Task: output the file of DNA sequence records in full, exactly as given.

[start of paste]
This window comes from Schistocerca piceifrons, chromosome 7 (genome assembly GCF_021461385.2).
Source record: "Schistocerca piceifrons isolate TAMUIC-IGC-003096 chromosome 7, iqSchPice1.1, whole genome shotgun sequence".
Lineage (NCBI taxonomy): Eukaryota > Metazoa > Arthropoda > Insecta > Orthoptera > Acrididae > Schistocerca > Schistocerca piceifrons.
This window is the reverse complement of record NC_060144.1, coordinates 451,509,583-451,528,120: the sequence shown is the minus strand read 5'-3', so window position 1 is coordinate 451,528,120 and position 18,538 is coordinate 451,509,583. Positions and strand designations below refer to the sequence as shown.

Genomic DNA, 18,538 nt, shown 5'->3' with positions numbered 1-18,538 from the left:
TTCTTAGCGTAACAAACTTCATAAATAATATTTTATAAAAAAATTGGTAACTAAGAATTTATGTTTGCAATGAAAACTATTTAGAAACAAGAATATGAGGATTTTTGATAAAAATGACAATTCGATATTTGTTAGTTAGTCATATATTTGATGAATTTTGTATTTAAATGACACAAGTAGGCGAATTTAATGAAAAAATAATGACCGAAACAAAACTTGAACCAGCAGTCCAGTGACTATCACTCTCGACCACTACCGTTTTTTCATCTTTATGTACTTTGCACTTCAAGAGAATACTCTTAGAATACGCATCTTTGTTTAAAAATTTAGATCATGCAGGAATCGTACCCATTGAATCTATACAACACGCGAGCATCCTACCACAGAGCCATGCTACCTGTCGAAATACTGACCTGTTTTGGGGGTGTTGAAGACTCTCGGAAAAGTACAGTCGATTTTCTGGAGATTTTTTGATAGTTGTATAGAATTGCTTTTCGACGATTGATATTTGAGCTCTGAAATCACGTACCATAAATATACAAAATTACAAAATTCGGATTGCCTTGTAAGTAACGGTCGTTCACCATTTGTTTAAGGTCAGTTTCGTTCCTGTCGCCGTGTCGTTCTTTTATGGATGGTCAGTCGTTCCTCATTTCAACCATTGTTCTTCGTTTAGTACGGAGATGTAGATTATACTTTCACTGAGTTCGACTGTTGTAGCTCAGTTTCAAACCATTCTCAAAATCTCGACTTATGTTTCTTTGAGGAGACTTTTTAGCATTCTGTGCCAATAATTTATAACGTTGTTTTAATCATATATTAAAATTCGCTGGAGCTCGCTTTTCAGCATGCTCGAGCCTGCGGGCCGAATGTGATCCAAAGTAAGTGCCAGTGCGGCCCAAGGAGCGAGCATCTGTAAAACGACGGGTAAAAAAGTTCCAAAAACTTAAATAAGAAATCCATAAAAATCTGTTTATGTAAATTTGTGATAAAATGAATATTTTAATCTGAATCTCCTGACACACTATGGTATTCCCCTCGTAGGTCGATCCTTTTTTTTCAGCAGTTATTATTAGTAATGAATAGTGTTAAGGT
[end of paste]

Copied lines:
This window comes from Schistocerca piceifrons, chromosome 7 (genome assembly GCF_021461385.2).
Source record: "Schistocerca piceifrons isolate TAMUIC-IGC-003096 chromosome 7, iqSchPice1.1, whole genome shotgun sequence".
Lineage (NCBI taxonomy): Eukaryota > Metazoa > Arthropoda > Insecta > Orthoptera > Acrididae > Schistocerca > Schistocerca piceifrons.
This window is the reverse complement of record NC_060144.1, coordinates 451,509,583-451,528,120: the sequence shown is the minus strand read 5'-3', so window position 1 is coordinate 451,528,120 and position 18,538 is coordinate 451,509,583. Positions and strand designations below refer to the sequence as shown.

Genomic DNA, 18,538 nt, shown 5'->3' with positions numbered 1-18,538 from the left:
TTCTTAGCGTAACAAACTTCATAAATAATATTTTATAAAAAAATTGGTAACTAAGAATTTATGTTTGCAATGAAAACTATTTAGAAACAAGAATATGAGGATTTTTGATAAAAATGACAATTCGATATTTGTTAGTTAGTCATATATTTGATGAATTTTGTATTTAAATGACACAAGTAGGCGAATTTAATGAAAAAATAATGACCGAAACAAAACTTGAACCAGCAGTCCAGTGACTATCACTCTCGACCACTACCGTTTTTTCATCTTTATGTACTTTGCACTTCAAGAGAATACTCTTAGAATACGCATCTTTGTTTAAAAATTTAGATCATGCAGGAATCGTACCCATTGAATCTATACAACACGCGAGCATCCTACCACAGAGCCATGCTACCTGTCGAAATACTGACCTGTTTTGGGGGTGTTGAAGACTCTCGGAAAAGTACAGTCGATTTTCTGGAGATTTTTTGATAGTTGTATAGAATTGCTTTTCGACGATTGATATTTGAGCTCTGAAATCACGTACCATAAATATACAAAATTACAAAATTCGGATTGCCTTGTAAGTAACGGTCGTTCACCATTTGTTTAAGGTCAGTTTCGTTCCTGTCGCCGTGTCGTTCTTTTATGGATGGTCAGTCGTTCCTCATTTCAACCATTGTTCTTCGTTTAGTACGGAGATGTAGATTATACTTTCACTGAGTTCGACTGTTGTAGCTCAGTTTCAAACCATTCTCAAAATCTCGACTTATGTTTCTTTGAGGAGACTTTTTAGCATTCTGTGCCAATAATTTATAACGTTGTTTTAATCATATATTAAAATTCGCTGGAGCTCGCTTTTCAGCATGCTCGAGCCTGCGGGCCGAATGTGATCCAAAGTAAGTGCCAGTGCGGCCCAAGGAGCGAGCATCTGTAAAACGACGGGTAAAAAAGTTCCAAAAACTTAAATAAGAAATCCATAAAAATCTGTTTATGTAAATTTGTGATAAAATGAATATTTTAATCTGAATCTCCTGACACACTATGGTATTCCCCTCGTAGGTCGATCCTTTTTTTTCAGCAGTTATTATTAGTAATGAATAGTGTTAAGGT